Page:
The next layer is one of user context. We need systems that are capable of understanding emotional state: is the user happy today? Are they frustrated? Are they angry? The system may need to interact differently with the user based on their emotional state.
Over time, the system will need to interpret a variety of other clues about its users: their personality, their tone of voice, their topic preferences and their points of view. Even certain socio-cultural aspects like level of education, gender, ethnicity or religious background might come into play and help make a conversational AI more relevant and useful. After all, conversation is about a lot more than just language.
As the systems get more complex, they will need to be able to carry on lengthier conversations. If I’m having an hour-long conversation with a virtual assistant, the system needs to understand the full history of that conversation: if in the forty-fifth minute I reference something I said in the third minute, the system will need to be capable of interpreting that.
Eventually, I will be able to expect the system to interpret and respond to today’s conversation accurately when I reference something we discussed last week or last month or last year. These are things that humans do naturally but are very challenging to do with computers.
New Challenges as Conversational AI Gets More Advanced
As these systems become more advanced, they will become capable of responding appropriately not just with information, but with nonverbal cues such as matching tone of voice for the appropriate situation. For example, maybe the user is in an agitated state and is yelling at the AI.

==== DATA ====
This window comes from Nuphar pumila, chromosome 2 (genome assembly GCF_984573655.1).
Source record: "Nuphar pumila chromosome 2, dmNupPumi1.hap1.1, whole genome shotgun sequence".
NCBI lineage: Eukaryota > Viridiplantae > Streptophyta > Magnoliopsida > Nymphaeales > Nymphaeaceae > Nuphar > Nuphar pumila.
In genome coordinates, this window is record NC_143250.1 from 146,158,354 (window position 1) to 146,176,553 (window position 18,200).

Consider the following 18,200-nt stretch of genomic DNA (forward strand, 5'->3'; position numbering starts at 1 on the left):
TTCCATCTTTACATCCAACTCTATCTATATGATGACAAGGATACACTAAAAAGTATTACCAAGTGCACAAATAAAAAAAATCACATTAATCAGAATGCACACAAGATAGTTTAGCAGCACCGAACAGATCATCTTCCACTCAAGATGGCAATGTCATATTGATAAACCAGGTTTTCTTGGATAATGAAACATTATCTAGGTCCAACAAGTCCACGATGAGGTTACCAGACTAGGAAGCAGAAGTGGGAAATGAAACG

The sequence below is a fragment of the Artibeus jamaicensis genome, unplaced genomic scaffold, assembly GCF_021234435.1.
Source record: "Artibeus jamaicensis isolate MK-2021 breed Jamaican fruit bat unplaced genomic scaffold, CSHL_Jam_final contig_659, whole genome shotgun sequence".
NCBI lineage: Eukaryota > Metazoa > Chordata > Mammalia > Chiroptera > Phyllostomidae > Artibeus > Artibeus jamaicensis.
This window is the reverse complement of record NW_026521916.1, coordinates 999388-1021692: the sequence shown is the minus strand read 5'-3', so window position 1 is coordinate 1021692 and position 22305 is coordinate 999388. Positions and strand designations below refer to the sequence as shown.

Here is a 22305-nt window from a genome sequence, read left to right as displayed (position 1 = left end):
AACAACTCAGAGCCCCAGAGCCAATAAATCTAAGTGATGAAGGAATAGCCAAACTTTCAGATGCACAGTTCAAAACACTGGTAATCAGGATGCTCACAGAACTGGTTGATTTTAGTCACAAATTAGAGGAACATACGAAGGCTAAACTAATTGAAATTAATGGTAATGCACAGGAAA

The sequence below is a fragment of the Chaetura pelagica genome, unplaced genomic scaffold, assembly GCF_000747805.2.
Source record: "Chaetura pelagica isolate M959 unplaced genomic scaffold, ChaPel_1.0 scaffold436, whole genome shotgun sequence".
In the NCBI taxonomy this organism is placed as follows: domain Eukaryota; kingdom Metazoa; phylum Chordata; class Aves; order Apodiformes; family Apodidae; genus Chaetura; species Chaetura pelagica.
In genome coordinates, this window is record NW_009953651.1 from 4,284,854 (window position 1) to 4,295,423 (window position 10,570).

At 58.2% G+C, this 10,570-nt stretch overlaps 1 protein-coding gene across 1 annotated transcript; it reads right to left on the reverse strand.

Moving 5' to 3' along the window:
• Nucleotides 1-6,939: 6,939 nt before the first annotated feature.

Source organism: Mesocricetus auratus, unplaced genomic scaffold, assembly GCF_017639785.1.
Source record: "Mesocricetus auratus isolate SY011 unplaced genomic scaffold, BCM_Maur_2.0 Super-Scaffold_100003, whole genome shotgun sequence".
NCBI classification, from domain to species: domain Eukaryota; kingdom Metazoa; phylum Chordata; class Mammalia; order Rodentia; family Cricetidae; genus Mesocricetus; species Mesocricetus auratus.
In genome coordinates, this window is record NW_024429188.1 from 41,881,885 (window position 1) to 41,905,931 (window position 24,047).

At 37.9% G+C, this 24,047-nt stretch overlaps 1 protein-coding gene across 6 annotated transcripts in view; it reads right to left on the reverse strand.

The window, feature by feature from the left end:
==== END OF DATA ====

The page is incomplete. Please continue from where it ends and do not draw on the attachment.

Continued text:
The AI, with its more advanced persona, may find it best to respond in a very calm, polite way. In another situation it may find it appropriate to yell back, or to match their tone in other ways: matching sadness with a sympathetic tone, or matching excitement with enthusiasm. These personas will enhance the user experience and make it feel much more conversational.
Another challenge is in cascading levels of information. For instance, Siri responds well if I ask, “Where is the nearest grocery store?” But what if I have a lot of cascading information in a request, like, “Hey Siri, where’s the best place on the way to my sister’s house to pick up a bottle of wine that pairs well with an Italian pasta dish?”
To interpret this question, the AI first must know who your sister is and where she lives. Then it needs to know the route between where you are and where she lives, and if there are any wine merchants along that route or near it.
Eventually, it will need to know what types of wines to recommend. Even still, there are unanswered questions: when is this trip? What is the starting point? What kind of pasta is she serving? Do you want a red wine or a white? From what region? What’s your budget? What’s the occasion?